Be careful of replacing the flutter valves on the Halo PAPR! They have been tested in a medical environment using monitoring equipment to verify airflow, SpO2, and CO2 removal from within the PAPR. All the components of the Halo PAPR are designed and chosen to work as one. Unauthorized changes could endanger people. Also. the licensing does not allow derivatives for that reason. Best you speak directly to the doctor that designed it.

Posted : 22/04/2020 12:02 am
Bunny Science
(@bunny-science)
Noble Member
RE: Printable one-way air valves: Need advice for removing very thin PETG from smooth steel sheet

I could never get a thin sheet to reliably come of the plate with good flatness to go with a 3D printed one-way valve. If my printer can't do it easily, I could not expect others to produce parts with that method. That's why I went with the time tested Heimlich flutter valve that is easily reproduced and closes with very little negative pressure. 

@Kenn is correct in pointing out why I did not allow derivatives in the license. The flow resistance of the output has been balanced against fan and filter in the Bunny Science Halo PAPR. The PAPR airflow needs to be balanced because the filter flow rate is limited compared to a loose fit PAPR.

If you do manage to create a reliably printed one way valve with fast, low pressure closure, it would be great. I could never get such thin layers to come off the plate reliably flat enough to ensure closure even with larger pressure differentials.

Posted : 22/04/2020 12:24 am
pipe2null
(@pipe2null)
Active Member
Topic starter answered:
RE: Printable one-way air valves: Need advice for removing very thin PETG from smooth steel sheet

Understood, and thanks for the Halo PAPR!  It is awesome goodness!  I'm not trying to replace anything on the PAPR, I just used that as an example use for a printed one-way valve.

The project I'm working on is a printable air regulator of sorts.  The intention of the project is to reuse the head straps and face pillows (with minimum to zero modification) of standard CPAP/BiPAP full face masks, but using a printed air regulator instead of the normal hose->"face pillow" connection.  The goal is to capture contaminated exhaled air and pipe it away for (possibly UVGI) sterilization or at least pipe it somewhere else that is safer for medical personal or family members if used at home, whether or not the user is actually known to be sick.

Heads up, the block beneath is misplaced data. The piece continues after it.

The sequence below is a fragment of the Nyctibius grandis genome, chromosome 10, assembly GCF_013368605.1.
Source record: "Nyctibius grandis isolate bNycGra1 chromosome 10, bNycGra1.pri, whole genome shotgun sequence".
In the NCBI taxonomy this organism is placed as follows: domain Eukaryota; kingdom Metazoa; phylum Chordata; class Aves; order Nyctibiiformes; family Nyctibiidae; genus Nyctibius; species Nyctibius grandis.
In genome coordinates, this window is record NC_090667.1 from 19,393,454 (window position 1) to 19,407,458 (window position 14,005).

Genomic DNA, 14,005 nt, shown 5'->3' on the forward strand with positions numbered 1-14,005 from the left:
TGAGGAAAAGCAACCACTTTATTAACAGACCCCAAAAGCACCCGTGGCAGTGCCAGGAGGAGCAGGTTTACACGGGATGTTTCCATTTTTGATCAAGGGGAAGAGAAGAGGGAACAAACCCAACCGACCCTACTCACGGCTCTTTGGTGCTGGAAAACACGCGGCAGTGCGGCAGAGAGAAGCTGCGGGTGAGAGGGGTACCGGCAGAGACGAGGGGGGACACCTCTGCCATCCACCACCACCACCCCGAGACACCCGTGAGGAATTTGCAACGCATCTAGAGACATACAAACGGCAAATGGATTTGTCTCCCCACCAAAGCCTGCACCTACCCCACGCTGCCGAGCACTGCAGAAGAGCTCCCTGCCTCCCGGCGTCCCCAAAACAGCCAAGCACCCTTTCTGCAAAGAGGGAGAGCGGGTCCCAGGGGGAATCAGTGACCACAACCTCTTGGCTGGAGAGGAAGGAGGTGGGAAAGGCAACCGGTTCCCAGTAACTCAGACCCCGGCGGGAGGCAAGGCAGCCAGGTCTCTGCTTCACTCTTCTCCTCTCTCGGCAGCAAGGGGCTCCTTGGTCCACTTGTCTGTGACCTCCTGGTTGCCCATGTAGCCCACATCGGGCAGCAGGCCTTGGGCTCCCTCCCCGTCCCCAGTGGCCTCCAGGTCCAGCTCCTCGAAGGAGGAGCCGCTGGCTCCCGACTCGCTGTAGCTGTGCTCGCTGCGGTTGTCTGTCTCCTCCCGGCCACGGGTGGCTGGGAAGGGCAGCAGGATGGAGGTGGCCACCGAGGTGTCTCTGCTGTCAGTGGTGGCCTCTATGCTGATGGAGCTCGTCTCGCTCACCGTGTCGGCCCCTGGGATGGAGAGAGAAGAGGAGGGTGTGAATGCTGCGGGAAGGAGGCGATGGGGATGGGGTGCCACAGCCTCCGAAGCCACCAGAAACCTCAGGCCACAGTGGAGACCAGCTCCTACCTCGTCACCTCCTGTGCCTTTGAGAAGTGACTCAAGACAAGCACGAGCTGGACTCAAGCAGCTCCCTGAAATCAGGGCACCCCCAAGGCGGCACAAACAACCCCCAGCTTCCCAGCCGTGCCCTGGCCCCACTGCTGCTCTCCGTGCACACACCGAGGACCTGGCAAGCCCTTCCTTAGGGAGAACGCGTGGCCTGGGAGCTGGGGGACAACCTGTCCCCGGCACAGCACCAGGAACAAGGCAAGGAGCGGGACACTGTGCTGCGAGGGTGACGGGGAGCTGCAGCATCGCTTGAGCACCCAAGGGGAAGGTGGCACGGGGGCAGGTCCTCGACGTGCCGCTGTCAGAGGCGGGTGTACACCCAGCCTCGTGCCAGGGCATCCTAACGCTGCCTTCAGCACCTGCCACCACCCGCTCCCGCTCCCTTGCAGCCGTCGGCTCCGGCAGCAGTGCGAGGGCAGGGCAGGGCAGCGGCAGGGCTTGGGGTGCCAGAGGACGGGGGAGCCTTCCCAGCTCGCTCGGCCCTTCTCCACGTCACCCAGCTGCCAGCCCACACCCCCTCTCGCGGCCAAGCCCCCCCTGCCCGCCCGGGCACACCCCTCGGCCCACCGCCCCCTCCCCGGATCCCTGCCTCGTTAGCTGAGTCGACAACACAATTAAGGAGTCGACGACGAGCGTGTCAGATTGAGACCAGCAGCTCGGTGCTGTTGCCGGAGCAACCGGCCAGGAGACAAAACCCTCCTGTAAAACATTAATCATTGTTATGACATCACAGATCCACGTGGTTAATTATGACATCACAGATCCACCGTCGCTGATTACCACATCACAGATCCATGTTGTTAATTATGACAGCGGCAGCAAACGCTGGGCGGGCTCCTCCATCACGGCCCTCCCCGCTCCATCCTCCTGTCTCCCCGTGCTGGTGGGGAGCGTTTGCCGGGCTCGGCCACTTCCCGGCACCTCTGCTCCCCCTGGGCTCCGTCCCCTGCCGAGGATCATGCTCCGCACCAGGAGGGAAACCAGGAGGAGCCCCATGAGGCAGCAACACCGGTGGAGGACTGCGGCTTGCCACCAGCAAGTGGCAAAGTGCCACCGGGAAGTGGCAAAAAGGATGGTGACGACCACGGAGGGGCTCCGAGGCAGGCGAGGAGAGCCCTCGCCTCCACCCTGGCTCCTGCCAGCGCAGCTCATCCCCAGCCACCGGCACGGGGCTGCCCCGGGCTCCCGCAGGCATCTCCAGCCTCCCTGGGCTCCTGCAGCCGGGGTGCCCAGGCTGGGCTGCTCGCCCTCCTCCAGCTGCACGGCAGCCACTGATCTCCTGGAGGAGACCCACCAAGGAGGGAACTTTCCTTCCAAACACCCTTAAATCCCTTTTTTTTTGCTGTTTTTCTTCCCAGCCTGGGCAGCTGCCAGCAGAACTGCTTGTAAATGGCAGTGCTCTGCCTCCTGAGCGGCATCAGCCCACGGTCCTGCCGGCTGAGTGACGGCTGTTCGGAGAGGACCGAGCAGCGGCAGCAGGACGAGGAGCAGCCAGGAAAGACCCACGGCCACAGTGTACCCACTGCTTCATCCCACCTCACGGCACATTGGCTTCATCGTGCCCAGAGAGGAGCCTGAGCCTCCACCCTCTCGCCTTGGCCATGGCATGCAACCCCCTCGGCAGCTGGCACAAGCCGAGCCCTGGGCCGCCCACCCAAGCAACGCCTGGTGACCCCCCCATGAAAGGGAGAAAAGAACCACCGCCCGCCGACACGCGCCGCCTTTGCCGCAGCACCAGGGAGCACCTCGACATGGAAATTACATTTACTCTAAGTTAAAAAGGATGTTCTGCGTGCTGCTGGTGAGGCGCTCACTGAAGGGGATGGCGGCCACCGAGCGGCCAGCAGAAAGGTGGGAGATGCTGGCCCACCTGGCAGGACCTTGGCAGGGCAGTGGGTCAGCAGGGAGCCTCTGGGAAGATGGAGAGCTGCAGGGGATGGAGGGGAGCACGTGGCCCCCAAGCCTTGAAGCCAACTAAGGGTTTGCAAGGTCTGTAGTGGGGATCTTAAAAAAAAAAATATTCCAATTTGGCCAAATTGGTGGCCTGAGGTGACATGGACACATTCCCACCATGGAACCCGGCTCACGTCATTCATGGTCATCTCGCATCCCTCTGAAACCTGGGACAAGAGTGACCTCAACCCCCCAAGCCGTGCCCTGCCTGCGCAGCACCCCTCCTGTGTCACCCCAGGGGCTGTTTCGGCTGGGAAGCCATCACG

The air regulator is pretty tricky.  It needs a one-way valve for inhaled air to provide extra volume from ambient environment beyond the volume rate provided by CPAP, another one-way valve to prevent backfeed to the CPAP machine, and maybe/possibly another one-way valve to prevent reentry of exhaled contaminated air.  The extra tricky bit is using the positive pressure provided by the CPAP machine and the variable pressure within the facemask to create a balanced piston or similar type valve that controls the release of exhaled contaminated air down the out-flow pipe but still maintains the level of positive mask pressure set by the CPAP machine settings.  Since it's a "balanced" piston valve, it should work for any pressure level the CPAP provides.  The CPAP provides constant positive pressure, but the actual pressure inside the facemask varies slightly on inhale and exhale, which provides the imbalance needed to open the valve (slightly higher mask pressure caused by exhale) and allow air flow out of the mask and into the "drain pipe" so-to-speak.  Wherever the exhaled air is piped, it has to be at the same ambient pressure as the CPAP machine and user.  I'm not sure how BiPAPs deal with the lower secondary pressure level, so this type of setup with pressure regulation at the mask might not work with BiPAP, but CPAP should work ok.